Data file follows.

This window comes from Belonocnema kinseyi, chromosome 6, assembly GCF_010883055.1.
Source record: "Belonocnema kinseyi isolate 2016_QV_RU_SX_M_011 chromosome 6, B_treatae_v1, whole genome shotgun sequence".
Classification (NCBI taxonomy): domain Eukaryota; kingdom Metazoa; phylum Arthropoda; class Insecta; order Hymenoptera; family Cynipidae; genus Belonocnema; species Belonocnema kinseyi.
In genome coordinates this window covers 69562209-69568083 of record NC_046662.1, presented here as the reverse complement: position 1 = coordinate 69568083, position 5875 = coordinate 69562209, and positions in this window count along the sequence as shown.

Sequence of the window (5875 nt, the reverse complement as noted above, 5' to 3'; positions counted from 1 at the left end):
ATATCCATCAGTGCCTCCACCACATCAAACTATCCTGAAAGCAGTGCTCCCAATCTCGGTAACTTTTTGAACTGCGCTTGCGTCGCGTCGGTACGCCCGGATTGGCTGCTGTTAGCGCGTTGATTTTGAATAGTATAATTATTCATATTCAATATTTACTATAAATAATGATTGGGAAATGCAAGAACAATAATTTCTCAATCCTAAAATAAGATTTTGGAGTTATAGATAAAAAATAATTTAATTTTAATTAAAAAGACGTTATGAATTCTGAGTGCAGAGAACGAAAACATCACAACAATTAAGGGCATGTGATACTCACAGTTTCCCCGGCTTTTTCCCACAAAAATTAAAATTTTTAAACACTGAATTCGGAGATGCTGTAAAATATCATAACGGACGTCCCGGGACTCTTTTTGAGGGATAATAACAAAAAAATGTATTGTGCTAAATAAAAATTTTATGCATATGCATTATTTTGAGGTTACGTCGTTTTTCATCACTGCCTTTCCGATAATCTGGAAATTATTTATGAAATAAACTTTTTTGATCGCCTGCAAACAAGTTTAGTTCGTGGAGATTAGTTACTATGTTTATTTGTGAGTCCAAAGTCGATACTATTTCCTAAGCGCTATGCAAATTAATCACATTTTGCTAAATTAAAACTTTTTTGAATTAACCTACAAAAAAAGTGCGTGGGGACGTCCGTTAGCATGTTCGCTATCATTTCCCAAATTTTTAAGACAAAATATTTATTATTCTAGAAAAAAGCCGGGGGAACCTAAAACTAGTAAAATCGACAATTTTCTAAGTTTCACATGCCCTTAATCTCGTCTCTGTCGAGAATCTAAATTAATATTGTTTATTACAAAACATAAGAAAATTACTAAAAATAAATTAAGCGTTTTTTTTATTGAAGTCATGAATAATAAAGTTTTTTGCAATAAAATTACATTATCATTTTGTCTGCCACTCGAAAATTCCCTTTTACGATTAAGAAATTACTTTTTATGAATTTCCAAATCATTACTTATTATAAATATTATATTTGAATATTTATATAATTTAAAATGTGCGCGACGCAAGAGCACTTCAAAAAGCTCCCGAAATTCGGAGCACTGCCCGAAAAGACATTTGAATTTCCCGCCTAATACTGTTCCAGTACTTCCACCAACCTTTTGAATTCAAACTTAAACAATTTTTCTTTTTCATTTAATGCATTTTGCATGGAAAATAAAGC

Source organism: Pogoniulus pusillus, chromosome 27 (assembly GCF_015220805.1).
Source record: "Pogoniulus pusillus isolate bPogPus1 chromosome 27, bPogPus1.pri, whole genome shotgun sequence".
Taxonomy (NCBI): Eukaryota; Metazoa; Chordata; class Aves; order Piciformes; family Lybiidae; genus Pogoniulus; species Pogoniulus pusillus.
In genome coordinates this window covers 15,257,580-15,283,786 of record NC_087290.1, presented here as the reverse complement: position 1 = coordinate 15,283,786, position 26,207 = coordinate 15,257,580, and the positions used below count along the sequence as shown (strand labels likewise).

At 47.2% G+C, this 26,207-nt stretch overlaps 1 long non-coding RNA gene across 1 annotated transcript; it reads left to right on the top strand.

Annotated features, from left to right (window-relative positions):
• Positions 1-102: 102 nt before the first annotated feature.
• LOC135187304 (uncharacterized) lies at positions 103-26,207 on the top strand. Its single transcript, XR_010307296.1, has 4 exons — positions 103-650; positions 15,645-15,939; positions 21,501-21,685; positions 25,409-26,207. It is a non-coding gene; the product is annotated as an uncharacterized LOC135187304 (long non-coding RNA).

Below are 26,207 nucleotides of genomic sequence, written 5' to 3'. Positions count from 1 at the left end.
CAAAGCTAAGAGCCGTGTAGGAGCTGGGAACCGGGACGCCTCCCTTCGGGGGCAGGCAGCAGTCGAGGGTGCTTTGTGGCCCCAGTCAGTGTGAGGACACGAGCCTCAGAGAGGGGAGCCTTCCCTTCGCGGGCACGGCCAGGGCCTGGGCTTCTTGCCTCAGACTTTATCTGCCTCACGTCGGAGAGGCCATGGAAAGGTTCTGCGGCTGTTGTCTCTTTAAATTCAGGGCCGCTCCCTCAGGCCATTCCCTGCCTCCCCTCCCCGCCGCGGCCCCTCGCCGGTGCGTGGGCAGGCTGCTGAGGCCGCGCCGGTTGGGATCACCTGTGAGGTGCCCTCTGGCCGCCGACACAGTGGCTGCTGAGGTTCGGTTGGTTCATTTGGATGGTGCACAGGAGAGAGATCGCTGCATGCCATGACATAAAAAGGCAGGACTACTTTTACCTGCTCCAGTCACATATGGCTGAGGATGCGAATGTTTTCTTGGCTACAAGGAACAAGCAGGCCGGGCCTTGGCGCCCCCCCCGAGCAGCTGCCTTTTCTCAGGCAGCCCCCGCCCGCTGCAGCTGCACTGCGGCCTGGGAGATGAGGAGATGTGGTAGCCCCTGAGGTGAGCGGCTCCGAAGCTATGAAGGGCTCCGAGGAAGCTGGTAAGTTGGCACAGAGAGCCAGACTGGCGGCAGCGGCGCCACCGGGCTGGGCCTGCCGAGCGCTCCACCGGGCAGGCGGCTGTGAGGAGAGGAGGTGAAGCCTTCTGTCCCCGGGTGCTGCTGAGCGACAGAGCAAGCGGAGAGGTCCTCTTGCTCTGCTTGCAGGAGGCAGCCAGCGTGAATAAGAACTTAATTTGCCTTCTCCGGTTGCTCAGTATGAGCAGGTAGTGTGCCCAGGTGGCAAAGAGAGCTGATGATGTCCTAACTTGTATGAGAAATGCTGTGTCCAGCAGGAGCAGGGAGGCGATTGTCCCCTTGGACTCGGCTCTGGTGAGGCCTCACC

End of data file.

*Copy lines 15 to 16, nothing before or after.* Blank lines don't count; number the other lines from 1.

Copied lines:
Below are 26,207 nucleotides of genomic sequence, written 5' to 3'. Positions count from 1 at the left end.
CAAAGCTAAGAGCCGTGTAGGAGCTGGGAACCGGGACGCCTCCCTTCGGGGGCAGGCAGCAGTCGAGGGTGCTTTGTGGCCCCAGTCAGTGTGAGGACACGAGCCTCAGAGAGGGGAGCCTTCCCTTCGCGGGCACGGCCAGGGCCTGGGCTTCTTGCCTCAGACTTTATCTGCCTCACGTCGGAGAGGCCATGGAAAGGTTCTGCGGCTGTTGTCTCTTTAAATTCAGGGCCGCTCCCTCAGGCCATTCCCTGCCTCCCCTCCCCGCCGCGGCCCCTCGCCGGTGCGTGGGCAGGCTGCTGAGGCCGCGCCGGTTGGGATCACCTGTGAGGTGCCCTCTGGCCGCCGACACAGTGGCTGCTGAGGTTCGGTTGGTTCATTTGGATGGTGCACAGGAGAGAGATCGCTGCATGCCATGACATAAAAAGGCAGGACTACTTTTACCTGCTCCAGTCACATATGGCTGAGGATGCGAATGTTTTCTTGGCTACAAGGAACAAGCAGGCCGGGCCTTGGCGCCCCCCCCGAGCAGCTGCCTTTTCTCAGGCAGCCCCCGCCCGCTGCAGCTGCACTGCGGCCTGGGAGATGAGGAGATGTGGTAGCCCCTGAGGTGAGCGGCTCCGAAGCTATGAAGGGCTCCGAGGAAGCTGGTAAGTTGGCACAGAGAGCCAGACTGGCGGCAGCGGCGCCACCGGGCTGGGCCTGCCGAGCGCTCCACCGGGCAGGCGGCTGTGAGGAGAGGAGGTGAAGCCTTCTGTCCCCGGGTGCTGCTGAGCGACAGAGCAAGCGGAGAGGTCCTCTTGCTCTGCTTGCAGGAGGCAGCCAGCGTGAATAAGAACTTAATTTGCCTTCTCCGGTTGCTCAGTATGAGCAGGTAGTGTGCCCAGGTGGCAAAGAGAGCTGATGATGTCCTAACTTGTATGAGAAATGCTGTGTCCAGCAGGAGCAGGGAGGCGATTGTCCCCTTGGACTCGGCTCTGGTGAGGCCTCACC